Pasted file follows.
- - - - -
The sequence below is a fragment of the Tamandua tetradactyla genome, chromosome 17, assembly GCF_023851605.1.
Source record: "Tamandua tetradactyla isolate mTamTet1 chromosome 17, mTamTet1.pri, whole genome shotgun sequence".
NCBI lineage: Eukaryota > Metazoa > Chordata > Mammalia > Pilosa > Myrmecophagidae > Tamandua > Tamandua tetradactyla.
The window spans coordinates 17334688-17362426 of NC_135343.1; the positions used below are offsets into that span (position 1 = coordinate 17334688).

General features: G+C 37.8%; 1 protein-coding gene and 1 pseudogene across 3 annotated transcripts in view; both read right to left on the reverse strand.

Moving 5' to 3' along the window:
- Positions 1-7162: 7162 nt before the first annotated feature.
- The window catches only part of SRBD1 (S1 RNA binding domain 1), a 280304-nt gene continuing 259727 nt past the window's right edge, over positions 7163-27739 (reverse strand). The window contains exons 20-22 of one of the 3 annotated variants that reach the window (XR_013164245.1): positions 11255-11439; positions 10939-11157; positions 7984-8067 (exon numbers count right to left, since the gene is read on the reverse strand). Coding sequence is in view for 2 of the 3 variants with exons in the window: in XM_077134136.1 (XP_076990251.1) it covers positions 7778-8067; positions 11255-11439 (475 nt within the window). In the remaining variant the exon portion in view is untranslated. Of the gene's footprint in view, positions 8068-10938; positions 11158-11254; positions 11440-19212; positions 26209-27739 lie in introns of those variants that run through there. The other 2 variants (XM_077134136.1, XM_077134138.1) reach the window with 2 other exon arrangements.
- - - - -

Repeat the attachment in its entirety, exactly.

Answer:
The sequence below is a fragment of the Tamandua tetradactyla genome, chromosome 17, assembly GCF_023851605.1.
Source record: "Tamandua tetradactyla isolate mTamTet1 chromosome 17, mTamTet1.pri, whole genome shotgun sequence".
NCBI lineage: Eukaryota > Metazoa > Chordata > Mammalia > Pilosa > Myrmecophagidae > Tamandua > Tamandua tetradactyla.
The window spans coordinates 17334688-17362426 of NC_135343.1; the positions used below are offsets into that span (position 1 = coordinate 17334688).

General features: G+C 37.8%; 1 protein-coding gene and 1 pseudogene across 3 annotated transcripts in view; both read right to left on the reverse strand.

Moving 5' to 3' along the window:
- Positions 1-7162: 7162 nt before the first annotated feature.
- The window catches only part of SRBD1 (S1 RNA binding domain 1), a 280304-nt gene continuing 259727 nt past the window's right edge, over positions 7163-27739 (reverse strand). The window contains exons 20-22 of one of the 3 annotated variants that reach the window (XR_013164245.1): positions 11255-11439; positions 10939-11157; positions 7984-8067 (exon numbers count right to left, since the gene is read on the reverse strand). Coding sequence is in view for 2 of the 3 variants with exons in the window: in XM_077134136.1 (XP_076990251.1) it covers positions 7778-8067; positions 11255-11439 (475 nt within the window). In the remaining variant the exon portion in view is untranslated. Of the gene's footprint in view, positions 8068-10938; positions 11158-11254; positions 11440-19212; positions 26209-27739 lie in introns of those variants that run through there. The other 2 variants (XM_077134136.1, XM_077134138.1) reach the window with 2 other exon arrangements.